We have just had the following article published on line:
M.J. Everitt, W.J. Munro and T.P. Spiller "Quantum-classical crossover of a field mode" Phys Rev A 79(3) 032328 (2009). [published version] [eprint]
Below is a brief summary that is supposed to be accessible to a general audience.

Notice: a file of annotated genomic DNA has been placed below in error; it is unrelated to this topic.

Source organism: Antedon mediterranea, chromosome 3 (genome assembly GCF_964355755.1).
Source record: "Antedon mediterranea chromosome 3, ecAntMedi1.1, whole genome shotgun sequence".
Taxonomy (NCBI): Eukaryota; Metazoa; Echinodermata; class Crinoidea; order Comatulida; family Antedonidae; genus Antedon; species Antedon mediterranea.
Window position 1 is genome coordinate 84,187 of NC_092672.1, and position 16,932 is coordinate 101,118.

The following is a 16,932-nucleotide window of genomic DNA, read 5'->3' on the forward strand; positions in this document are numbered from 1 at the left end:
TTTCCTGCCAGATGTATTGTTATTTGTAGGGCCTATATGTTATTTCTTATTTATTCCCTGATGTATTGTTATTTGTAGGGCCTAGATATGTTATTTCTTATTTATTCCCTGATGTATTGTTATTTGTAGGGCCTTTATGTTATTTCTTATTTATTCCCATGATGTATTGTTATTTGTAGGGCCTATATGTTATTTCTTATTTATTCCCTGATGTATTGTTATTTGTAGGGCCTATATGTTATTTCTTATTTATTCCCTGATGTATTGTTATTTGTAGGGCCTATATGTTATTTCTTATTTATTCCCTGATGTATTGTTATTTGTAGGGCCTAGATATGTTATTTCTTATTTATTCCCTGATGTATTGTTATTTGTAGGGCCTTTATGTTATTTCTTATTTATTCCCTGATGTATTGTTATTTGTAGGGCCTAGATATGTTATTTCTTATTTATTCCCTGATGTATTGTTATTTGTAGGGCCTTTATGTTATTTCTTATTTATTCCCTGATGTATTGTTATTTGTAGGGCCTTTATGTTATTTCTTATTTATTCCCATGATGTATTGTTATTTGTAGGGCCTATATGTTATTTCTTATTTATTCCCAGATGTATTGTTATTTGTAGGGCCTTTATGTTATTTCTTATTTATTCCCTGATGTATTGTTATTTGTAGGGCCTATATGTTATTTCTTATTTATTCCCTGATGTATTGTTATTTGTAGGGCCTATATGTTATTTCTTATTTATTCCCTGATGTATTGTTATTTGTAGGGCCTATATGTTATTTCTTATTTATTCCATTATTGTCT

In this work we show that we can take a photonic device and use it either as a quantum resources or a classical control field simply by changing its environment. Quantum communication technologies are a reality today, and the first steps are now being taken towards other new technologies that sense, process and store information using quantum resources. These new technologies get their power by leveraging properties, such as "spooky action at a distance", only seen in quantum systems. So we can operate them, these new technologies must have a conventional - classical - IT interface. Furthermore, the quantum resources need to be controlled with classical sources, such as electromagnetic fields. However, we know that everything is actually made of quantum parts! So this begs a question: Under what circumstances are fields quantum - and thus part of the technology resources - and under what conditions are they classical - and thus part of the control interface? A "standard" answer to this question is size: A field with one photon (one quantum of light) is clearly quantum, and a large coherent field containing many photons is classical. In our work we demonstrate that the actual answer is rather more subtle than this. Indeed, it is possible to take a field with fifty or more photons in it, and allow it to be highly quantum (part of the resources), or force it to be classical (a control field) by changing its environment. So size is a factor, but it's not the only thing that matters. In the end how a system behaves is also determined by what it interacts with.